With the election of Aura Dunn to the State Assembly, Morris County now has two women legislators for the first time since 1973, when Josephine Margetts (R-New Vernon) and Ann Klein (D-Morris Township) served in the legislature.
BettyLou DeCroce (R-Parsippany) has been the only women in the Morris County legislative delegation since she took office in 2012. Three other women who live in other counties represents small parts of the county.
When Dunn takes office on Monday, she will be the seventh Morris County woman to serve in the New Jersey Legislature.
The first was Margetts, a Republican who was elected in 1967. She was followed by Klein, who ousted two-term incumbent W. Allen Cobb (R-Denville) in 1971.
For eleven months in 1972, there were only three women in the State Assembly: Margetts, Klein, and Millicent Fenwick (R-Bernardsville), who resigned in December to become state Consumer Affairs Director.
Margetts and Klein both left the Assembly in 1973.
Margetts ran for the State Senate, but lost by a 53%-47% margin to Democrat Stephen Wiley in the Watergate landslide.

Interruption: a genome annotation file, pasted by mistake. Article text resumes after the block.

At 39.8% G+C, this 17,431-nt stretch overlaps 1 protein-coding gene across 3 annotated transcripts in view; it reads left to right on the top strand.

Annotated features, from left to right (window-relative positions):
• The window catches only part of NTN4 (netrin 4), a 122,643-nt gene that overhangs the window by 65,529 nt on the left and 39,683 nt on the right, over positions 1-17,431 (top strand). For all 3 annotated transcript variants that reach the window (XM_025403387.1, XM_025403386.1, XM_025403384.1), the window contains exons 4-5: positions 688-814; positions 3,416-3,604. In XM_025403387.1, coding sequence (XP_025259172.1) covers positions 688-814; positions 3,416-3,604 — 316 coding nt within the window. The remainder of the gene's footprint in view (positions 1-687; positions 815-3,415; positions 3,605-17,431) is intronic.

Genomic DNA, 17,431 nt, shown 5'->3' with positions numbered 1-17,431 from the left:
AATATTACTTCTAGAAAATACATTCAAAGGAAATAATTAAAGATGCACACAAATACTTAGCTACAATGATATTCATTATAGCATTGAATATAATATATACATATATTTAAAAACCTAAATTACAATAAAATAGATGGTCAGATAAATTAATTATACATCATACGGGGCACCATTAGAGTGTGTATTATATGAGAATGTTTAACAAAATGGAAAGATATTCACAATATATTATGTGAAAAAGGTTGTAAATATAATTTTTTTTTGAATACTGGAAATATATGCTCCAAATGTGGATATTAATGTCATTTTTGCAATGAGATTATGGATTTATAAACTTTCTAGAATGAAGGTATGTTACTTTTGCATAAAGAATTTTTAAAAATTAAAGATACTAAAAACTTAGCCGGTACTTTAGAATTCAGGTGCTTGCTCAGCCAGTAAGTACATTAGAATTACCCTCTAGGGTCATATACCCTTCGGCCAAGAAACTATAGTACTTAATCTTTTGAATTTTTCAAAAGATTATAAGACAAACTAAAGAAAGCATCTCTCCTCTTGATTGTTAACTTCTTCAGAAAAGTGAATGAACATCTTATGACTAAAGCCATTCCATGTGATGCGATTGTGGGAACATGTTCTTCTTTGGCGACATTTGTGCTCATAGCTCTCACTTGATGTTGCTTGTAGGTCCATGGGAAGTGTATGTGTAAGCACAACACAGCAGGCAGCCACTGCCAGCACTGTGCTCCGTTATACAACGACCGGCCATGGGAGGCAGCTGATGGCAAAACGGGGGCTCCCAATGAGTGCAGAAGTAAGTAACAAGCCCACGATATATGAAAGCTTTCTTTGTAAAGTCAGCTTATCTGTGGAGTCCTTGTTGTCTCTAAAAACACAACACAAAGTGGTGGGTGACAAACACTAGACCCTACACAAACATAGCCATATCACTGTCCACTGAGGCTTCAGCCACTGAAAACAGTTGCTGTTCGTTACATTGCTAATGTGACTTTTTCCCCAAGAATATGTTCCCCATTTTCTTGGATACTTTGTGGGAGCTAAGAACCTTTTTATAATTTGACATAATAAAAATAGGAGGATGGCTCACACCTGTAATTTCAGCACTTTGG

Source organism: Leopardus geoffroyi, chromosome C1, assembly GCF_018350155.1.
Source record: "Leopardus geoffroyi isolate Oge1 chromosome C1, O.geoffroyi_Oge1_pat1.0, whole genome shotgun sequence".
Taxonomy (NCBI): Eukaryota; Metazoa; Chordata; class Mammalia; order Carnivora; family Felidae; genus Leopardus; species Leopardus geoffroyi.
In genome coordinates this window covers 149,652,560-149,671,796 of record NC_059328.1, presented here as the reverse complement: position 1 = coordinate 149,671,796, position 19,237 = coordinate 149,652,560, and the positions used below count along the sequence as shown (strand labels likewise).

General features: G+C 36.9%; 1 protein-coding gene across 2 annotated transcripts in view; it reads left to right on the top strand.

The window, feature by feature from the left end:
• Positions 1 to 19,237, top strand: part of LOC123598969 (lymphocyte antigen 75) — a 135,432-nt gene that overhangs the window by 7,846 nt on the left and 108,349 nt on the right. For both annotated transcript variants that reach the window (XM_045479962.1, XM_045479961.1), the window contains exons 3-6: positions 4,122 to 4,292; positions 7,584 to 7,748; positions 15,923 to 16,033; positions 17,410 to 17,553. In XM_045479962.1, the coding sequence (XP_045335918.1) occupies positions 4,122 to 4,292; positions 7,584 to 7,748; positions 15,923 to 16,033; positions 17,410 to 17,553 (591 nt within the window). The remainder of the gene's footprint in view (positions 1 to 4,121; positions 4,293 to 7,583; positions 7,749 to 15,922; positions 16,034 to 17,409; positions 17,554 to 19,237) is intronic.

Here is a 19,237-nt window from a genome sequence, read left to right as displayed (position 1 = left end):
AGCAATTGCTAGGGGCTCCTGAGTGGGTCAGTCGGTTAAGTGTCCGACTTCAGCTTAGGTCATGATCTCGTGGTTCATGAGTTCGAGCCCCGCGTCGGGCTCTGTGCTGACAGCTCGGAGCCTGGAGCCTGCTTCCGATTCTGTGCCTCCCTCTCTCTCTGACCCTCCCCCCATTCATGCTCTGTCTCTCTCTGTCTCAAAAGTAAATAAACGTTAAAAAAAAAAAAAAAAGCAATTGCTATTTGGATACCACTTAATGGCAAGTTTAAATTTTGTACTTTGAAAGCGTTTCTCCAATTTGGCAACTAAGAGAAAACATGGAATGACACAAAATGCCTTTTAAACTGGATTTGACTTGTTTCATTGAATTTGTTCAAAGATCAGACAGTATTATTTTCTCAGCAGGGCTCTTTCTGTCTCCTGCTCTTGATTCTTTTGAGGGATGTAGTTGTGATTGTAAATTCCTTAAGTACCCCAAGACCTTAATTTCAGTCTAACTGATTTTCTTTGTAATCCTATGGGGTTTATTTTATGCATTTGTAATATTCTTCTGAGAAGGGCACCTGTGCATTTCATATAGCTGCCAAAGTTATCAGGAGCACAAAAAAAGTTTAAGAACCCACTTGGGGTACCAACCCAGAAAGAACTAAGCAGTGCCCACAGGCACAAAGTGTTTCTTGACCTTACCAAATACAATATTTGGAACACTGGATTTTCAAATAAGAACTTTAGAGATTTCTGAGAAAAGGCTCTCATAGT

Klein ran for governor and finished second in the Democratic primary, losing to Brendan Byrne by a 45%-27% margin.
Rosemarie Totaro (D-Denville) won an Assembly seat in 1973 on a ticket with Wiley and Gordon MacInnes. She lost it in 1975, won it back in 1977, and lost it again in 1979.
Leanna Brown (R-Chatham) was elected to the Assembly in a 1980 special election. She moved up to the Senate in 1983 when she defeated incumbent James Vreeland (R-Montville) in the Republican primary.
After Brown’s resignation from the Senate in 1993 to become a member of the Casino Control Commission, she was succeeded by Robert Martin (R-Morris Plains). Carol Murphy (R-Montville) won a special election convention to replace Martin in the Assembly.
Between Murphy’s 2001 resignation to join the state Board of Public Utilities and DeCroce’s election in 2012, Morris County had no women legislators.
Dunn will become the 38th woman in the New Jersey Legislature – the greatest number of women legislators in state history.
But that number will drop to 36 just 50 days later, when Dunn leaves office – perhaps just for a couple of weeks — after the expiration of her seven-week term.
Assemblywomen Amy Handlin (R-Middletown) and Patricia Egan Jones (D-Barrington) end their service in the Legislature on January 13. Assemblywoman-elect Jean Stanfield (R-Westampton) will take office the following day.